Main Article Content
granuloma annulare, castlemans disease, lymphoproliferative, interleukin 6, unicentric, multicentric
Granuloma annulare (GA) is a self-limited disorder that may present as localized or general. Localized GA, the most common form, presents as an erythematous annular plaque without scale. The generalized form of GA presents as widespread erythematous papules and plaques over the trunk and extremities. A cross-sectional study in the United States found a female to male prevalence ratio of 3:1 with a higher prevalence in the fifth decade of life.1 The etiology of GA is largely unknown; however, a number of potential inciting factors have been reported including viral infections, drug exposure, trauma, and insect bites.
Castleman’s Disease is a rare heterogenous lymphoproliferative disorder that encompasses a spectrum of clinicopathologic manifestations. Unicentric disease affects one lymph node or chain of lymph nodes with primarily hyaline vascular changes. The multicentric form affects multiple chains of lymph nodes with primarily plasmacytic changes. The pathogenesis is related to hypercytokinemia due to dysregulated interleukin-6 (IL-6) activity in unicentric disease and dysregulated IL-6 and human herpes virus-8 in multicentric disease.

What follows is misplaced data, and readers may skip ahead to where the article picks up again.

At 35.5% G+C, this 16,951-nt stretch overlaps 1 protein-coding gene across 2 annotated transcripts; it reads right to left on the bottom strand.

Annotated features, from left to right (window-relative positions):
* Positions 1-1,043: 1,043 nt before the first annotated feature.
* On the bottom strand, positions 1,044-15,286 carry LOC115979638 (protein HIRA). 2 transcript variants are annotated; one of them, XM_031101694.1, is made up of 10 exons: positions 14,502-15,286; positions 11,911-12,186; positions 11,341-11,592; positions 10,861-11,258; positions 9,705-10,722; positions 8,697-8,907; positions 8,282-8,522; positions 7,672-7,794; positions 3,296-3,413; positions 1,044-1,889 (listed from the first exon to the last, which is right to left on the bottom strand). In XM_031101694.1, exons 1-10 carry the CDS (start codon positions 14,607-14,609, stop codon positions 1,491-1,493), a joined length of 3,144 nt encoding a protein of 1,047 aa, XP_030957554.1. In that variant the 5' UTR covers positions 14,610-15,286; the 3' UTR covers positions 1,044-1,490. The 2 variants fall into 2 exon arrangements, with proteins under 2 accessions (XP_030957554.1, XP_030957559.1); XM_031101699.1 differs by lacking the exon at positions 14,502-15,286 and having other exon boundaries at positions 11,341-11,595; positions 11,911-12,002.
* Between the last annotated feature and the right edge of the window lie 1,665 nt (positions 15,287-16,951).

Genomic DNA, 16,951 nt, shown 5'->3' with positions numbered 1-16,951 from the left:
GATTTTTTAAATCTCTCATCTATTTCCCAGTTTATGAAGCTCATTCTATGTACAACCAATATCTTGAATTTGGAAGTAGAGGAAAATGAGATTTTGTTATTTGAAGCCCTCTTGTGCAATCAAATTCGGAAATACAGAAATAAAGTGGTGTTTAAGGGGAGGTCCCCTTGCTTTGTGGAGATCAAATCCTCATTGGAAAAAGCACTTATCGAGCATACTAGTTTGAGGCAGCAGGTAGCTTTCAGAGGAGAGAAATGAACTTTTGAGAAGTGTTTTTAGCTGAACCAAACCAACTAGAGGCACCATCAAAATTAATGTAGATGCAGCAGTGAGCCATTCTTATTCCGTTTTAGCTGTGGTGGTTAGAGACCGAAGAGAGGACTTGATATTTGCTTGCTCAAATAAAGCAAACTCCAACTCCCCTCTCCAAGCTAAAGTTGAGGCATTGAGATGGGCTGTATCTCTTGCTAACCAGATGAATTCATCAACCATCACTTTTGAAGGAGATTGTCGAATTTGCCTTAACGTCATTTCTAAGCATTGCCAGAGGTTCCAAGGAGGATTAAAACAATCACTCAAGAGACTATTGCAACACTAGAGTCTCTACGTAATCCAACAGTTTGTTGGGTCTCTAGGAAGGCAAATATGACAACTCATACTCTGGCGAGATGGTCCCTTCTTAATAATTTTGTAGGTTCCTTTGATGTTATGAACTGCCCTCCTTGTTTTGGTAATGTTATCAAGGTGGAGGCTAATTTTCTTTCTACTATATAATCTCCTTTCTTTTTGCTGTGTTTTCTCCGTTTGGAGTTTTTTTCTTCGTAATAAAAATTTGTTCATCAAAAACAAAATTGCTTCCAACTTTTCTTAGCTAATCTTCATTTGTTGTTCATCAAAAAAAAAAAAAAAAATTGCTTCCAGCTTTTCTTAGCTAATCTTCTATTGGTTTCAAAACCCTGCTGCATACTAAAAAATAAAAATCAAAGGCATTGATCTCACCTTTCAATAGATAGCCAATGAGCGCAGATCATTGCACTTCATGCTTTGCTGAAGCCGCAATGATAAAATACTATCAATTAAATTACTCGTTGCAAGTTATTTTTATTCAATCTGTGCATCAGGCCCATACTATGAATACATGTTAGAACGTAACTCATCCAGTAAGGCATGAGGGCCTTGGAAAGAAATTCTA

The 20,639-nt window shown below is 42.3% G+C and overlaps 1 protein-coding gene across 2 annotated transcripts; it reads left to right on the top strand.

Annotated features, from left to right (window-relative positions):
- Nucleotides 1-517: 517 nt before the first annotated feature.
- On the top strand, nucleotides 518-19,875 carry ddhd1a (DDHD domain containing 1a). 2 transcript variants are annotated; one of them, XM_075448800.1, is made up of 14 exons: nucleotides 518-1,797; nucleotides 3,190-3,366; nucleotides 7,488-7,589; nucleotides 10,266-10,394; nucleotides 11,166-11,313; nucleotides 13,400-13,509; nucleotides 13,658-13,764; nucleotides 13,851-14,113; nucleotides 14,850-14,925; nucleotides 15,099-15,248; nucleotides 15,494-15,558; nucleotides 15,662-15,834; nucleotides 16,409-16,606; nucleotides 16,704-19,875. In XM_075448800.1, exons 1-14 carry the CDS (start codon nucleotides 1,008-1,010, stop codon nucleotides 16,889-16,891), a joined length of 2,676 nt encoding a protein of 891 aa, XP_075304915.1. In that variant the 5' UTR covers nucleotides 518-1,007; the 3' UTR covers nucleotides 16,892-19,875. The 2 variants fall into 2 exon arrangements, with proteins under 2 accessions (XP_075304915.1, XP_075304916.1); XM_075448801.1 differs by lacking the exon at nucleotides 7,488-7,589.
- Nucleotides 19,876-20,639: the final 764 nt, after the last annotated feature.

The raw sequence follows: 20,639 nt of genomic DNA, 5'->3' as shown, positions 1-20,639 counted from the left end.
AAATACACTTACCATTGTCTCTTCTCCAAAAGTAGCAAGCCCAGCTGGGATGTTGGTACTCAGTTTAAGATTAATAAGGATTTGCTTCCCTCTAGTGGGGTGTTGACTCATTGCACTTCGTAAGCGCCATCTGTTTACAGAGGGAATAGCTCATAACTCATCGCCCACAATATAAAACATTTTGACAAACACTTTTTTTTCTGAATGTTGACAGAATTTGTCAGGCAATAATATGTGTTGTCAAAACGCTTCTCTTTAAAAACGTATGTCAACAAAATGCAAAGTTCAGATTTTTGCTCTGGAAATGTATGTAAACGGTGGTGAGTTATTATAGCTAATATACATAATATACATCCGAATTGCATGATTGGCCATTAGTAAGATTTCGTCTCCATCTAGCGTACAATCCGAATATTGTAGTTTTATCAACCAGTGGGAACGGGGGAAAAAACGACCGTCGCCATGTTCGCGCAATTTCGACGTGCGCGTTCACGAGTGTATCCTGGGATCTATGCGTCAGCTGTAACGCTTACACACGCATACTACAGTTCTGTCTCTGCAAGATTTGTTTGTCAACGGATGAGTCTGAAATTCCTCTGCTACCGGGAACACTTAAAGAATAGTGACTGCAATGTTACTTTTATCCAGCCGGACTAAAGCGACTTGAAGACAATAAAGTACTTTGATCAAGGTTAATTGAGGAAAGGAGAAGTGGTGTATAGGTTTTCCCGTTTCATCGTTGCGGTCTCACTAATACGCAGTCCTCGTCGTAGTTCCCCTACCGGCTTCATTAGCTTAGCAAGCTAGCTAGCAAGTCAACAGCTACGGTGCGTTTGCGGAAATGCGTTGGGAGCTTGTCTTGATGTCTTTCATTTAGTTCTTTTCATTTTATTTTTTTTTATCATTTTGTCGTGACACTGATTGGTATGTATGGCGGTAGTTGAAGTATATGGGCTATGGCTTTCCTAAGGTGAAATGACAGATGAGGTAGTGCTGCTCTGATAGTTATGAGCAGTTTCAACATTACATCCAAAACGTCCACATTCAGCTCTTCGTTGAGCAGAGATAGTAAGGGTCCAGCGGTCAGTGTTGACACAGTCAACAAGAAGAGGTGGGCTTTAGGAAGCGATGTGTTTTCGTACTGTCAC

We report a case of concomitant granuloma annulare and Castleman’s Disease.
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4. Min MS, Wu J, He H, et al. Granuloma annulare skin profile shows activation of T-helper cell type 1, T-helper cell type 2, and Janus kinase pathways. Journal of the American Academy of Dermatology. 2020;83(1):63-70. doi:10.1016/j.jaad.2019.12.028